Jack LaLanne opened the first fitness club in the United States in 1936. The place was Oakland, CA, and the concept of the health club was entirely absurd. Doctors warned their patients to stay away from the gym, alleging that spending time on fitness in a club was not necessary for optimal health. Says LeLanne of the rumors at the time, “People thought I was a charlatan and a nut. The doctors were against me — they said that working out with weights would give people heart attacks and they would lose their sex drive.” Regardless, the accusations never stopped LaLanne from becoming the first notable personal trainer and becoming dubbed the godfather of health club fitness.
Now nearly 80 years later, there are health clubs of every variety on nearly any given block in the country. Large catch-all gyms like 24-Hour Fitness offer memberships for as low as $30/month, making the fitness club an accessible option for the masses. Boutique gyms like yoga studios, pilates studios, or crossfit warehouses are taking the country by storm as Americans find new and different ways to get their sweat on. Within these different fitness centers are coaches and trainers whose sole role is to motivate, educate and teach clients how to properly exercise to attain results while avoiding injury.
Enter the next wave of fitness industry development: fitness apps. The applications have similarly swept American attention, as there are apps for nearly every type of fitness tracking and motivation a person looking to exercise could need — heart rate tracking, pace setting, caloric intake tracking, goal setting, you name it. These apps provide many of the functions a fitness complex is built for, which leads to the natural question: Do fitness apps threaten the booming personal trainer industry?
Possibly – and here’s why.
The average American commutes 51 minutes a day, effectively reducing a 24 hour day of activity to 23. Factor in actually working a job, eating some meals, and sleeping in some cases, and our collective American schedules are pretty packed. This leaves room for the desire to find ways to make extra time where possible, especially off the road given commuting woes.
Fitness Buddy is an app complete with a variety of exercises to meet just about any fitness need, anywhere a user may be. Workouts are offered to target specific muscle groups and goals, and include a touted 17,000+ exercises with step-by-step instructions, animations and videos. So, if a workout can be performed in a backyard or living room, why not spare that commute time and get it done on site? Fitness apps are the answer for this possibility – and people are loving it.
Gym memberships range, providing options for just about everyone. There are the aforementioned $30/month memberships, as well as places like the YMCA that offer financial assistance or memberships on a sliding scale — but there are pricey gyms out there as well. The popular club Corepower Yoga, founded in Colorado and now in states across the country, offers memberships starting at $135/month. Pilates and crossfit studios also run along the same lines, which can prove a high bar to scale for persons who enjoy these activities but can’t afford to make it happen. FitStar, for example, is a free app that offers fitness videos hosted by former NFL player Tony Gonzalez to provide a robust collection of workouts for the typical gym user. Yet the company created a secondary app for exercisers who specifically enjoy yoga, FitStar Yoga, which is alsao free to download. Fitness apps for these types of exercises are now rampant, inexpensive, and again – convenient.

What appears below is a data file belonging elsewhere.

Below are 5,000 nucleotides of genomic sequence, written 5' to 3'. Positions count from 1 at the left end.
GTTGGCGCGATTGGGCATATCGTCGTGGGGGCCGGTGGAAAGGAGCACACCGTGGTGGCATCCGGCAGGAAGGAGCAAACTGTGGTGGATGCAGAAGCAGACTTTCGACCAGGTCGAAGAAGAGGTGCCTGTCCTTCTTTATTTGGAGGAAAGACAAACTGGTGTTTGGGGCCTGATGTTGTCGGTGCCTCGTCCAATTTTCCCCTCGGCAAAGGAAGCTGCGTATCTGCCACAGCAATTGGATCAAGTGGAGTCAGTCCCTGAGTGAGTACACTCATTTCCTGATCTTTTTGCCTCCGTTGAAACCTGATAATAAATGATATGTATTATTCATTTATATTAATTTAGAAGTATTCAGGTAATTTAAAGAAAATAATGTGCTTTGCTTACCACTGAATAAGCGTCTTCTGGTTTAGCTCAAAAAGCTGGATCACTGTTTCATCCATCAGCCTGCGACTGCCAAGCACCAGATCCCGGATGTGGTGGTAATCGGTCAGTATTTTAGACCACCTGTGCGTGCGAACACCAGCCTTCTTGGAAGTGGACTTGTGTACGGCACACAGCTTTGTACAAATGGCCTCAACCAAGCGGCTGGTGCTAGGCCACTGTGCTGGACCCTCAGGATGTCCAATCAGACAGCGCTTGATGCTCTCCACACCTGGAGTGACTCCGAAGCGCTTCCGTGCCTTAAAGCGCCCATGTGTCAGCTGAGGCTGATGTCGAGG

One of the biggest arguments for personal trainers, besides of course their experience tailoring exercises to a specific person, is their championship at motivation. Having an appointment with another human often forces us as a species to consider meeting obligations, and the personal trainer is a perfect example of that. Yet with fitness apps living in phones near their users at all times, push notifications ping dieters and weight losers to stay on track and get in shape, even letting users know when other people are working out. For example, MapMyRun is an app built for tracking distance, but paired with social features to sync with user’s Facebook accounts and connect with friends who also use the app. When push notifications are enabled, couch potatoes can see when friends go on a run, guilting the user’s competitive spirit with tacit encouragement to hit the pavement.
There are also apps like Kiqplan, which works as an overall plan to hold the user accountable over a 12-week period. Among the plans offered are Slim and Trim and Beer Belly Blaster, while the app as a whole is marketed as “your own digital coach.” Users are rewarded with milestones and reminders, replacing some of the core functions of a live personal trainer.
The benefits around fitness apps could possibly outnumber those of personal trainers. Yet will they necessarily replace the trainer altogether? Only time will really tell, as more and more fitness apps hit the market and answer the demand of app users across the country.
Do you think fitness apps will replace trainers? Let us know in the comments below.